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REVIEW: Adidas Adizero Adios Pro

The carbon-plated shoe for the runner who likes a plush ride and wider footbed

The Adidas Adizero Adios Pro is a welcome addition to the world of carbon-plated shoes. This Adidas racing flat is made of similar components to its competitors but feels very different on the foot, especially when it comes to fit. This category of shoe tends to run narrow and small, but the Adidas shoe fills an important void, which is a fast shoe for a wider-footed runner. The shoe is also notably plush. Like its competitors, the Adios Pro has proven effective (it’s the shoe Peres Jepchirchir wore to set a new women-only world record in the half-marathon on October 17), but it achieves its fast results in a different way. Here’s a closer look. 

Men’s size 9: 220 g
Drop: 8.5 mm
Stack height: 39 mm
MSRP: $280 CAD
Available: Now

RELATED: Adidas launches new adizero adios Pro colourway ahead of half-marathon world record attempt


Photo: Matt Stetson

The upper is a notable draw to the Adizero Adios Pro for the runner with a wider foot, as it runs bigger than most other carbon-plated shoes. This footbed will cater to a broader audience of runners, as many racing shoes tend to run narrow and can cause problems for those with a wider foot. The traditional lacing system and highly breathable Celermesh upper material also work well. No complaints here. 

RELATED: Jepchirchir runs 1:05:34, smashes women-only world record in Prague


Photo: Matt Stetson

LightstrikePRO is the company’s lightest and most responsive midsole cushioning material yet. Coupled with a carbon-fibre heel plate for ankle stabilization, this shoe has some very innovative features. While the heel has half of a traditional carbon plate, the forefoot contains energy rods for stabilization instead of a full-sized plate, which are made of carbon fibre. This sounds like a mild distinction, but you can really feel it when you put the shoe on. While these rods arguably make for more natural movement, I also found them to be a little wobbly around corners or on uneven ground.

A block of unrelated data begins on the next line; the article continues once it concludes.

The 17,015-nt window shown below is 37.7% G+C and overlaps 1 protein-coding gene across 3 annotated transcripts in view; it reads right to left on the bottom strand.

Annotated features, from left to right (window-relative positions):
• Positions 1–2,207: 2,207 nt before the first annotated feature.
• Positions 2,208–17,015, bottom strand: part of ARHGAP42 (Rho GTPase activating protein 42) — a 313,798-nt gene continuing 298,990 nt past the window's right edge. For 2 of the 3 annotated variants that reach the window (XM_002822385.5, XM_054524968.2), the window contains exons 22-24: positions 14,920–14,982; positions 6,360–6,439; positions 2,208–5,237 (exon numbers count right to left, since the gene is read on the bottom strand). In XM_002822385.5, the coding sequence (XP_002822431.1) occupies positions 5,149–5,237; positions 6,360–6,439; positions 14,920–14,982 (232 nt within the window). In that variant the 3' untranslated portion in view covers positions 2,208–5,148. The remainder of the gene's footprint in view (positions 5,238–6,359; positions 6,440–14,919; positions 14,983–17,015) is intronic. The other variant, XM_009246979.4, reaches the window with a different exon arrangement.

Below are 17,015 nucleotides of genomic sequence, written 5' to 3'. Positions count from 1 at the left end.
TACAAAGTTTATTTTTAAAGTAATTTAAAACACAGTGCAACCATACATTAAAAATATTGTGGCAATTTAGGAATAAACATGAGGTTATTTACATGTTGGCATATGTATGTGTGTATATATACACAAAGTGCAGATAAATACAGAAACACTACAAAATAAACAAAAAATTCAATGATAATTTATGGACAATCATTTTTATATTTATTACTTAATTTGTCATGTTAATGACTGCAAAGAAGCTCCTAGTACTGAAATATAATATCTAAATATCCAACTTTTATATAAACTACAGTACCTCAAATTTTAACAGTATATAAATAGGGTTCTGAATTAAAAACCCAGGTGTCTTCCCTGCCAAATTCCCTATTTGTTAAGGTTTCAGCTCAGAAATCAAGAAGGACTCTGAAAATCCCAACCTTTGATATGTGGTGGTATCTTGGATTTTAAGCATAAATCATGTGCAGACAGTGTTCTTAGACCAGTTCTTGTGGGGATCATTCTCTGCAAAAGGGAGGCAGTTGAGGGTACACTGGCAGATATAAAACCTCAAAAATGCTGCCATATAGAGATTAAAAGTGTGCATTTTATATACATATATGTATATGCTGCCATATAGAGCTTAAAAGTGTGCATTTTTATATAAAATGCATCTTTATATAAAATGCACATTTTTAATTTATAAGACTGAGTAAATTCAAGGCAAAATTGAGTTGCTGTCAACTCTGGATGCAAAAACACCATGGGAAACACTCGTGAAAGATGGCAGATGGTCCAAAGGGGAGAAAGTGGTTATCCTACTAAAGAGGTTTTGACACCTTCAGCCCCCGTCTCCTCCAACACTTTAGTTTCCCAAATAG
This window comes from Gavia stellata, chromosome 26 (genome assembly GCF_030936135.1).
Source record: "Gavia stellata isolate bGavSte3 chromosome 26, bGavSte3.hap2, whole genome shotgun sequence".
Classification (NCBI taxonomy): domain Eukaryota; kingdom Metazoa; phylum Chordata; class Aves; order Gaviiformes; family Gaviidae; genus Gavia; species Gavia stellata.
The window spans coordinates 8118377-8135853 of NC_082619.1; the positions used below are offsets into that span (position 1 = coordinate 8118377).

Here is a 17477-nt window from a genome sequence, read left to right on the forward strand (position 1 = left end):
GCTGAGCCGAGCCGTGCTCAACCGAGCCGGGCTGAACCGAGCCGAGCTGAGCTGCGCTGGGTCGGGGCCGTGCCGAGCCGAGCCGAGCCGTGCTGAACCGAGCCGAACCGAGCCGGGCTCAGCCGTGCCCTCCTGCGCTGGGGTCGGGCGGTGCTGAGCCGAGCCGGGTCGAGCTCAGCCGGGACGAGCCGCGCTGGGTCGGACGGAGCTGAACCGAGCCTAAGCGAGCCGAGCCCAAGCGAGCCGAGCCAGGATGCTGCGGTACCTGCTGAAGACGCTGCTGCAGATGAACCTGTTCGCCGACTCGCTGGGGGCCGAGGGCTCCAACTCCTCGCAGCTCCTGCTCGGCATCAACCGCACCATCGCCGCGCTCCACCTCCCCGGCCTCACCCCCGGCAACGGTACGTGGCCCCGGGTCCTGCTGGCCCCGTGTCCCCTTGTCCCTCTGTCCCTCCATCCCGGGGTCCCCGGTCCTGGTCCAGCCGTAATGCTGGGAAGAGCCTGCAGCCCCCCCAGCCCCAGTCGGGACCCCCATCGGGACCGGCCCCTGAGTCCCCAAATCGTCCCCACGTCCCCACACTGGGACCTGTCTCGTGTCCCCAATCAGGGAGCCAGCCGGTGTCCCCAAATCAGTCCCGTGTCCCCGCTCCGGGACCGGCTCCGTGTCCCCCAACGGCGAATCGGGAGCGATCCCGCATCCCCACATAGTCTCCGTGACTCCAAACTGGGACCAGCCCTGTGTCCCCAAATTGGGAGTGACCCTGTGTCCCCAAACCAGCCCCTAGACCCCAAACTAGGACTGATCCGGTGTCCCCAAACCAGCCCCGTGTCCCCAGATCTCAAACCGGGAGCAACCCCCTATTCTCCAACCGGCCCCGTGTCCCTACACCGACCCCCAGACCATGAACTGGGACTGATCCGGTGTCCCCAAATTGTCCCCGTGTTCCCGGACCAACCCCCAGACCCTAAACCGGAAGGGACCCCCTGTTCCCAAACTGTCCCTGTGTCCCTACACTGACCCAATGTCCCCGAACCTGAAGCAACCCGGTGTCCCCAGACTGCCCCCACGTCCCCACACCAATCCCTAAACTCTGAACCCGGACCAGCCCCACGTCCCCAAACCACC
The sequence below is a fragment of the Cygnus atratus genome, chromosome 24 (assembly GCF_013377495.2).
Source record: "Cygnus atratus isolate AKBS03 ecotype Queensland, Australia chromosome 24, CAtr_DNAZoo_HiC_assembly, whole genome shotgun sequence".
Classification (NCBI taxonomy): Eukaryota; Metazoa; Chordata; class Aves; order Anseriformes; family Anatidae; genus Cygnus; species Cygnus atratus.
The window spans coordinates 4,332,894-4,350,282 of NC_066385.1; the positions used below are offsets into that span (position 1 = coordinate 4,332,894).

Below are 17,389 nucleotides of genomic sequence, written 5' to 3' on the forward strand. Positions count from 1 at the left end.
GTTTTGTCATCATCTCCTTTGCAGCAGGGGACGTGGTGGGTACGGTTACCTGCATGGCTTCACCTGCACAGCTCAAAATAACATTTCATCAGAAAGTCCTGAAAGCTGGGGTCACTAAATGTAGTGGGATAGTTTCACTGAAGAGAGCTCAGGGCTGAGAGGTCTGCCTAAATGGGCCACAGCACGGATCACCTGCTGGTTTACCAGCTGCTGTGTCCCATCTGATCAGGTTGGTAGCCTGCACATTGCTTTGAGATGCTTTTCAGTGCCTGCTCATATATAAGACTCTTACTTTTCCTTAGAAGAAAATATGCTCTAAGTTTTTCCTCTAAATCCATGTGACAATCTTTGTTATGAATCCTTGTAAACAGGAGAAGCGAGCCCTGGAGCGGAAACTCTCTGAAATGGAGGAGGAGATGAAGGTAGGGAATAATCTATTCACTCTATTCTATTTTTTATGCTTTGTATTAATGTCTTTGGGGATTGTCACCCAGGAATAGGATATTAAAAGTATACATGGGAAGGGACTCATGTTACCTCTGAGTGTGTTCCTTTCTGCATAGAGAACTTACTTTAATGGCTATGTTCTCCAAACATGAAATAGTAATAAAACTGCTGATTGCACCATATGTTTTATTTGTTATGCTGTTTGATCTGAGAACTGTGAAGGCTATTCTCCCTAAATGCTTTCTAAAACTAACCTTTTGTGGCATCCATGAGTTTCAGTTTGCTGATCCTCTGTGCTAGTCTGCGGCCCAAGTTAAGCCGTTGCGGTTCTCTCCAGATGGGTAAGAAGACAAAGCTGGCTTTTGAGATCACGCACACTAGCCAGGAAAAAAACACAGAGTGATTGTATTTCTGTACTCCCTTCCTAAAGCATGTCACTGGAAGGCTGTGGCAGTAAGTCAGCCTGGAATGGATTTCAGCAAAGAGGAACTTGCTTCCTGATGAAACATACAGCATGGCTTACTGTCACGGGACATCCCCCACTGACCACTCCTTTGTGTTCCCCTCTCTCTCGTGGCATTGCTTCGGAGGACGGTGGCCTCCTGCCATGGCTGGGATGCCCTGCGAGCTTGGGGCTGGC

Another note on midsole feel – this shoe really forces you onto your toes. From the moment you put it on, you can tell that this is a shoe you run fast in, as I felt my heels sinking into the ground and my toes pointed toward the sky. This shoe wants you on your midfoot for an ideal ride. 

This is easily the plushest carbon-plated shoe I’ve worn to date, which is neither a negative or a positive, it just really depends on what you’re looking for. If you like a softer ride, you’ll love this shoe. If you want something a little firmer underfoot, look elsewhere. 


Photo: Matt Stetson

I found the outsole very effective, despite its minimal look and feel. On light gravel and pavement, it operated well. I didn’t find my hamstrings were doing any excess work to keep my body moving forward (which can happen if grip is an issue) and saw that even with the roads a little slick, this tread still got the job done. 

Final thoughts

This is a really distinct carbon-plated shoe, making it fantastic for certain runners and a misfit for others. If you’ve got a narrow foot, poor ankles or a tendency to heel strike, look elsewhere. But, if you’re a runner who has a wider foot and loves a plush ride, this is a great fit for you. Overall, once you’re up to speed, this shoe feels amazing and runs really smoothly.

But don’t just take my word for it, this particular model is closing in on Nike in world records set in 2020 on the road – so the proof really is in the results.

RELATED: Jepchirchir sets new women’s-only world record, wins World Championships